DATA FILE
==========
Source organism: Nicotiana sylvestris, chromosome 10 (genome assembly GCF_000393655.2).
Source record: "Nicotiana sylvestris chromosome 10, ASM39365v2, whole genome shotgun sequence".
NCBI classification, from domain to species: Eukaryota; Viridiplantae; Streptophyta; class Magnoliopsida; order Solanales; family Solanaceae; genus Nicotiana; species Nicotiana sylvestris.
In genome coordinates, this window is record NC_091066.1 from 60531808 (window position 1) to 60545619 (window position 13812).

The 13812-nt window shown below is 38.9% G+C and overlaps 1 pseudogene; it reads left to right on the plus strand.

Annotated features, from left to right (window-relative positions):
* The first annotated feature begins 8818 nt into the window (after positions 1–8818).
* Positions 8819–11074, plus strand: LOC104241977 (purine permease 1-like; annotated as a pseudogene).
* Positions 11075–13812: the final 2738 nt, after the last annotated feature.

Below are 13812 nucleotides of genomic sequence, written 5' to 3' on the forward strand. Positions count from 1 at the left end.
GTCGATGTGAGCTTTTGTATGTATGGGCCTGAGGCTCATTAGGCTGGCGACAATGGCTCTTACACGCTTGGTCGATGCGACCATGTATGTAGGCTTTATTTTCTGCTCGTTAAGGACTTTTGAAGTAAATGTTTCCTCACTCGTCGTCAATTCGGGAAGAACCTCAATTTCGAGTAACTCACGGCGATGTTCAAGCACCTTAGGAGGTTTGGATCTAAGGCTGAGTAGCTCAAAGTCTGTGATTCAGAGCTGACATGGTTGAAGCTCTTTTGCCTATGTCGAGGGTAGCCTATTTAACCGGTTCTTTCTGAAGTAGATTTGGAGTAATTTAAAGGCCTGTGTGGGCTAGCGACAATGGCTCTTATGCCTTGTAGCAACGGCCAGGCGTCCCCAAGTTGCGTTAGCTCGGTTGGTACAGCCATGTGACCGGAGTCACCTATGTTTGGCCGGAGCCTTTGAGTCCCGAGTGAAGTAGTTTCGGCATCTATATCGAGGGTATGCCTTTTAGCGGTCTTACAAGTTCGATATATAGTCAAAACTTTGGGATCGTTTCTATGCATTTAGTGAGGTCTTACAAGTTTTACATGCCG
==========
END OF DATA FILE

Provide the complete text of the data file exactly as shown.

Source organism: Nicotiana sylvestris, chromosome 10 (genome assembly GCF_000393655.2).
Source record: "Nicotiana sylvestris chromosome 10, ASM39365v2, whole genome shotgun sequence".
NCBI classification, from domain to species: Eukaryota; Viridiplantae; Streptophyta; class Magnoliopsida; order Solanales; family Solanaceae; genus Nicotiana; species Nicotiana sylvestris.
In genome coordinates, this window is record NC_091066.1 from 60531808 (window position 1) to 60545619 (window position 13812).

The 13812-nt window shown below is 38.9% G+C and overlaps 1 pseudogene; it reads left to right on the plus strand.

Annotated features, from left to right (window-relative positions):
* The first annotated feature begins 8818 nt into the window (after positions 1–8818).
* Positions 8819–11074, plus strand: LOC104241977 (purine permease 1-like; annotated as a pseudogene).
* Positions 11075–13812: the final 2738 nt, after the last annotated feature.

Below are 13812 nucleotides of genomic sequence, written 5' to 3' on the forward strand. Positions count from 1 at the left end.
GTCGATGTGAGCTTTTGTATGTATGGGCCTGAGGCTCATTAGGCTGGCGACAATGGCTCTTACACGCTTGGTCGATGCGACCATGTATGTAGGCTTTATTTTCTGCTCGTTAAGGACTTTTGAAGTAAATGTTTCCTCACTCGTCGTCAATTCGGGAAGAACCTCAATTTCGAGTAACTCACGGCGATGTTCAAGCACCTTAGGAGGTTTGGATCTAAGGCTGAGTAGCTCAAAGTCTGTGATTCAGAGCTGACATGGTTGAAGCTCTTTTGCCTATGTCGAGGGTAGCCTATTTAACCGGTTCTTTCTGAAGTAGATTTGGAGTAATTTAAAGGCCTGTGTGGGCTAGCGACAATGGCTCTTATGCCTTGTAGCAACGGCCAGGCGTCCCCAAGTTGCGTTAGCTCGGTTGGTACAGCCATGTGACCGGAGTCACCTATGTTTGGCCGGAGCCTTTGAGTCCCGAGTGAAGTAGTTTCGGCATCTATATCGAGGGTATGCCTTTTAGCGGTCTTACAAGTTCGATATATAGTCAAAACTTTGGGATCGTTTCTATGCATTTAGTGAGGTCTTACAAGTTTTACATGCCG